Dementia


 

The bells rang twice, letting Jules know time was almost up. She had gotten up late and was running behind schedule. She taught classes at the local college. She had been employed there for five years and had never received a warning for anything.

Last night was different though. Her father had been admitted to a nursing home in the next town over. Jules had spent too long of time there. It ripped her heart apart seeing him laying in that bed.

Nurses and aides came and went, checking on his vitals and making sure he was going to be comfortable for the night. This was his first night. Jules wasn’t sure if he knew where he was.

He had Dementia and sometimes seemed to float in and out of reality. As she stood there watching the movement in the room, she couldn’t help but wonder what mom would be saying about all this.

Mom had been her best friend, but cancer took her away last year and dad’s  slow moving dementia sped up. He missed his wife of over 50 years and didn’t want to live much anymore. Jules and her siblings decided that dad would get better care if he was moved into a facility with 24 hour care.

She stayed as long as she could afford and kissed her dad on the cheek telling him she would return soon. His eyes told her that he recognized her, but he didn’t understand why he was laying in this strange bed.

When Jules laid down for the night, her mind wouldn’t stay off her dad. This in turn made her sleep in late and as she entered her classroom door, the final buzzer sounded. She took a deep breath, and placed a big smile on her face as she said good morning to her students.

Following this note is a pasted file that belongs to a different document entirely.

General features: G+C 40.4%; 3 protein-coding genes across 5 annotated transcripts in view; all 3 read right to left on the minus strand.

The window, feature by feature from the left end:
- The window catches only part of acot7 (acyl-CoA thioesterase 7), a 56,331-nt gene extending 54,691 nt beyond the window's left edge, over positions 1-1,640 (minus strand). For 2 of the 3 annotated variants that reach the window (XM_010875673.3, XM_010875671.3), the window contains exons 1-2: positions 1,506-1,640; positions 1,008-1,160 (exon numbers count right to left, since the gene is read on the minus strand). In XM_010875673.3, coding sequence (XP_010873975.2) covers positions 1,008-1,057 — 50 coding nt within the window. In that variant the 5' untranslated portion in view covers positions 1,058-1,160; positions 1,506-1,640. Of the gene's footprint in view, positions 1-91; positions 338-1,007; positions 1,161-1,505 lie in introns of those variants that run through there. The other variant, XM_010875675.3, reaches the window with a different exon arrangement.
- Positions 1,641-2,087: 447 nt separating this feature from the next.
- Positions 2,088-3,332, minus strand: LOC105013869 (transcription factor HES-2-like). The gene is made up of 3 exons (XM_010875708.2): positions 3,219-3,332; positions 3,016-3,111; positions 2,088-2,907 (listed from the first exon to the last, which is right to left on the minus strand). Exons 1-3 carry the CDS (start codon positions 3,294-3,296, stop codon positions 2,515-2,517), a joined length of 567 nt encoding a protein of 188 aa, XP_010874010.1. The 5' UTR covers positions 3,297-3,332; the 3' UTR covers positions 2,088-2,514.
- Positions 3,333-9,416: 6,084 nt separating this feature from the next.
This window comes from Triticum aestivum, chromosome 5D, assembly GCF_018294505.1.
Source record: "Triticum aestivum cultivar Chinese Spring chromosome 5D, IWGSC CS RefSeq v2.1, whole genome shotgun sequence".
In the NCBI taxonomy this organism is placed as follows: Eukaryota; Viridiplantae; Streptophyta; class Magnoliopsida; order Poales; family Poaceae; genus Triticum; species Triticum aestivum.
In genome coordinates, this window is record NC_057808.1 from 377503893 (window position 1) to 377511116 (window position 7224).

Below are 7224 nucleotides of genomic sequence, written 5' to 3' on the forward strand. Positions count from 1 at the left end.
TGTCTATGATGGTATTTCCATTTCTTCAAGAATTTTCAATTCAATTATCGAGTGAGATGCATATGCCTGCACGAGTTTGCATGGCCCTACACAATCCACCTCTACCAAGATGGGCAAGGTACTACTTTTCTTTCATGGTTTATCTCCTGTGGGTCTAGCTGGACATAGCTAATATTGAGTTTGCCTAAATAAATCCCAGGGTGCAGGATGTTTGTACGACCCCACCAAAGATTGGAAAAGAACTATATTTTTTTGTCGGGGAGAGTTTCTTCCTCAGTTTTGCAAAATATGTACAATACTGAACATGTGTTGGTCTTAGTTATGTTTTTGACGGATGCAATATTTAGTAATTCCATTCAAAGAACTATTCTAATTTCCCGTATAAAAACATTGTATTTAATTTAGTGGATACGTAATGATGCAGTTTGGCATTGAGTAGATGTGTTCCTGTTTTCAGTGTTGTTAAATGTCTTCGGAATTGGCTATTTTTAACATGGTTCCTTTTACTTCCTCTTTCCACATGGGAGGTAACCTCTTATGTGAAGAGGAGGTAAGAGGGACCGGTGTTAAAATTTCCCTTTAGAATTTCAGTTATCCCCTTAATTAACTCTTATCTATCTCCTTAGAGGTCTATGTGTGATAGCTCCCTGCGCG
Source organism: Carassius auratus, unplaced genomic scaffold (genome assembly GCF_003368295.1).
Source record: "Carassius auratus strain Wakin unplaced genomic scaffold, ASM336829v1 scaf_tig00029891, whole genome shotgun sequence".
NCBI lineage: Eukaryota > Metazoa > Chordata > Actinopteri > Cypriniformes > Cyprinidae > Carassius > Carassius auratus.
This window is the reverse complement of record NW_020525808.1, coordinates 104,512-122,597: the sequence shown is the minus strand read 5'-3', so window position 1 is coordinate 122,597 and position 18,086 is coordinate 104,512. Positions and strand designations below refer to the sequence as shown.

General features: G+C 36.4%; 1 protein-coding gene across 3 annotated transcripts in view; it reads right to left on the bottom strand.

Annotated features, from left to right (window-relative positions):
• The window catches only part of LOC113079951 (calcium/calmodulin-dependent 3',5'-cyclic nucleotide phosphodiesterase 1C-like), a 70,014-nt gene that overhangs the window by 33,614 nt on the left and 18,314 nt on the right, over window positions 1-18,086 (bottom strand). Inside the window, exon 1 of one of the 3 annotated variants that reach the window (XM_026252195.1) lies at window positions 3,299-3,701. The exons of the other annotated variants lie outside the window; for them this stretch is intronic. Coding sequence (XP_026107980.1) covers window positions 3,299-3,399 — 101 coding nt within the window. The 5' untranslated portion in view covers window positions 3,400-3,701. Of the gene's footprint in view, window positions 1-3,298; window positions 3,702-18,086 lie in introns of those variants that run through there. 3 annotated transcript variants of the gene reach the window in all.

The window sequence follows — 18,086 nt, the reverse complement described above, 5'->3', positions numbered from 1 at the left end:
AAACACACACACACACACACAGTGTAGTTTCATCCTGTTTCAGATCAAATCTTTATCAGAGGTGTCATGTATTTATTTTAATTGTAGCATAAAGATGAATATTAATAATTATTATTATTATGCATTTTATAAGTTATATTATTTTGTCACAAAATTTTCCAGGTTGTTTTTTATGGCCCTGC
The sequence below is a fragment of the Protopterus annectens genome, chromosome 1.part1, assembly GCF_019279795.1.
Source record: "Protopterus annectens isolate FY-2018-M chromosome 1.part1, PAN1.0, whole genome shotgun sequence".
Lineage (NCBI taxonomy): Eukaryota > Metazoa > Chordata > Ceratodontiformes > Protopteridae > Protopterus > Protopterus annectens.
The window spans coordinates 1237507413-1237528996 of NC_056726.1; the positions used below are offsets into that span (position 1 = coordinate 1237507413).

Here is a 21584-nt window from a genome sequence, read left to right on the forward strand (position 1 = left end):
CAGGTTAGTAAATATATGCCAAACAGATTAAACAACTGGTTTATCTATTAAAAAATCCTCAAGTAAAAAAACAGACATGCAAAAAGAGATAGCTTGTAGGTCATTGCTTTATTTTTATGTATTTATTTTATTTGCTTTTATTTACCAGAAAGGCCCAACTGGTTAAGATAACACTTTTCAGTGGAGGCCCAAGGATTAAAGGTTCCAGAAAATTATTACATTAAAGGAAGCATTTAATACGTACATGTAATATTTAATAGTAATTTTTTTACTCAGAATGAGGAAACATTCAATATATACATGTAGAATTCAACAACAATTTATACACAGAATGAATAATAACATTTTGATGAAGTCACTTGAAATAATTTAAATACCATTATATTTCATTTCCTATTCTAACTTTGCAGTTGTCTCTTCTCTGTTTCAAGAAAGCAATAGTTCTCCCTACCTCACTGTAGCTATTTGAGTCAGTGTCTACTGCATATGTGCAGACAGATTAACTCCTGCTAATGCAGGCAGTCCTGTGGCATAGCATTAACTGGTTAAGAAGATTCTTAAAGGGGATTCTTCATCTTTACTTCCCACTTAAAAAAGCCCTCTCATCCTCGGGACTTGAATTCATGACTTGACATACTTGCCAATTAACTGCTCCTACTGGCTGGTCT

The class she taught was art. She hadn’t done too much on preparing for today’s lesson, so she did an impromptu. She asked the students to think of a time in their lives when a change that wasn’t wanted had happened. She asked them to draw out their feelings on their paper and hand them in to her when finished. If they finished early, they could go ahead and leave early.

She half-expected the students to hurry through in order to leave, but most of them stayed around three-fourths of the class. As she looked out over faces, she could tell some were serious about what they were drawing. One by one, they each turned their project in and as the room became quiet, she looked through them. One stood out to her, and she wondered if this student had somehow read her mind.

There was a separate piece of paper attached to her drawing. She explained how her favorite person in the whole wide world had been sick. She wrote about visiting her grandma and how grandma didn’t know who she was anymore.

Jules looked at the drawing and her heart sped up a little and a tear was shed, as she connected to the art work.

grandma

 

 

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6 thoughts on “Dementia

  1. This brought a smile ,and a tear to my eyes my mom has been in a Nursing home for some years now with Dementia. I know she knows me when she hears my voice, and I often wonder what she’s thinking.

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    • I pray she is getting excellent care. I have worked in them for many years. I had my brother in one for six months. Staff didn’t care for me because I was on top of everything because I loved him and knew how they could treat mentally challenged residents. I ended up bringing him home because he had MSA. It was very rare and they didn’t know how to care for him. I did and taught staff, but then realized I could do this at home with him and did until he died. Big hugs

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      • Thank you Terry, yeah not liked very much there because I make sure she’s taken care of and I don’t care how they feel about me as long as they take care of my mom. Wish I could bring her back home.

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      • We are alike. I had the same attitude. Big dollars go into their care, but more important, those aren’t just residents, or people. They are our family members. Hugs

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